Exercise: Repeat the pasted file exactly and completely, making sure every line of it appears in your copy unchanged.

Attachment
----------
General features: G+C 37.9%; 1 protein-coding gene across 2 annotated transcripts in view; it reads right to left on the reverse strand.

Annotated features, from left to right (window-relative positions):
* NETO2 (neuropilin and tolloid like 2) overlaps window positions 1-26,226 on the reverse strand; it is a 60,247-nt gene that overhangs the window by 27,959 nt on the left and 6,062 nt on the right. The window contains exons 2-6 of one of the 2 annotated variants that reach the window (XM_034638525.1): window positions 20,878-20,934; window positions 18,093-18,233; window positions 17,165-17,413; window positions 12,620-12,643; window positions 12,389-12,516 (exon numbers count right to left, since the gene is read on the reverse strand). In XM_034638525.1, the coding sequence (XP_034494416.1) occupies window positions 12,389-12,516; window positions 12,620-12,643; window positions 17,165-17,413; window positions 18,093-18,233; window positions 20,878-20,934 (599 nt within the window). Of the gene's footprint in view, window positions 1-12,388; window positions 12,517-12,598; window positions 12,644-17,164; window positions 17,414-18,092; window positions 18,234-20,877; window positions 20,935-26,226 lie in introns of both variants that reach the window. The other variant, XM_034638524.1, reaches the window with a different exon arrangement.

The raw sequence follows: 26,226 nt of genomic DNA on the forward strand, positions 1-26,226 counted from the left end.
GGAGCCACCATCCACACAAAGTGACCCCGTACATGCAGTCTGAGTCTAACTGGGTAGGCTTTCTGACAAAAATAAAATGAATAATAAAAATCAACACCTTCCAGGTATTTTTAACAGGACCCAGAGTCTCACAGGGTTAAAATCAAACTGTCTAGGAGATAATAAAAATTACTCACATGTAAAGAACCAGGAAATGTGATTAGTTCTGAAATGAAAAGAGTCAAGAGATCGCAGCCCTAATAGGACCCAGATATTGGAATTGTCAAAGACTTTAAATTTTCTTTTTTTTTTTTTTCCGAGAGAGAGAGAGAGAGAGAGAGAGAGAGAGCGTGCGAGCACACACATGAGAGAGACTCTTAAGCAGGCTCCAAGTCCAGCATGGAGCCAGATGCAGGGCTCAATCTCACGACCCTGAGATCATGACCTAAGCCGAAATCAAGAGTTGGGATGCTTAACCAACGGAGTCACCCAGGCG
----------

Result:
General features: G+C 37.9%; 1 protein-coding gene across 2 annotated transcripts in view; it reads right to left on the reverse strand.

Annotated features, from left to right (window-relative positions):
* NETO2 (neuropilin and tolloid like 2) overlaps window positions 1-26,226 on the reverse strand; it is a 60,247-nt gene that overhangs the window by 27,959 nt on the left and 6,062 nt on the right. The window contains exons 2-6 of one of the 2 annotated variants that reach the window (XM_034638525.1): window positions 20,878-20,934; window positions 18,093-18,233; window positions 17,165-17,413; window positions 12,620-12,643; window positions 12,389-12,516 (exon numbers count right to left, since the gene is read on the reverse strand). In XM_034638525.1, the coding sequence (XP_034494416.1) occupies window positions 12,389-12,516; window positions 12,620-12,643; window positions 17,165-17,413; window positions 18,093-18,233; window positions 20,878-20,934 (599 nt within the window). Of the gene's footprint in view, window positions 1-12,388; window positions 12,517-12,598; window positions 12,644-17,164; window positions 17,414-18,092; window positions 18,234-20,877; window positions 20,935-26,226 lie in introns of both variants that reach the window. The other variant, XM_034638524.1, reaches the window with a different exon arrangement.

The raw sequence follows: 26,226 nt of genomic DNA on the forward strand, positions 1-26,226 counted from the left end.
GGAGCCACCATCCACACAAAGTGACCCCGTACATGCAGTCTGAGTCTAACTGGGTAGGCTTTCTGACAAAAATAAAATGAATAATAAAAATCAACACCTTCCAGGTATTTTTAACAGGACCCAGAGTCTCACAGGGTTAAAATCAAACTGTCTAGGAGATAATAAAAATTACTCACATGTAAAGAACCAGGAAATGTGATTAGTTCTGAAATGAAAAGAGTCAAGAGATCGCAGCCCTAATAGGACCCAGATATTGGAATTGTCAAAGACTTTAAATTTTCTTTTTTTTTTTTTTCCGAGAGAGAGAGAGAGAGAGAGAGAGAGAGAGCGTGCGAGCACACACATGAGAGAGACTCTTAAGCAGGCTCCAAGTCCAGCATGGAGCCAGATGCAGGGCTCAATCTCACGACCCTGAGATCATGACCTAAGCCGAAATCAAGAGTTGGGATGCTTAACCAACGGAGTCACCCAGGCG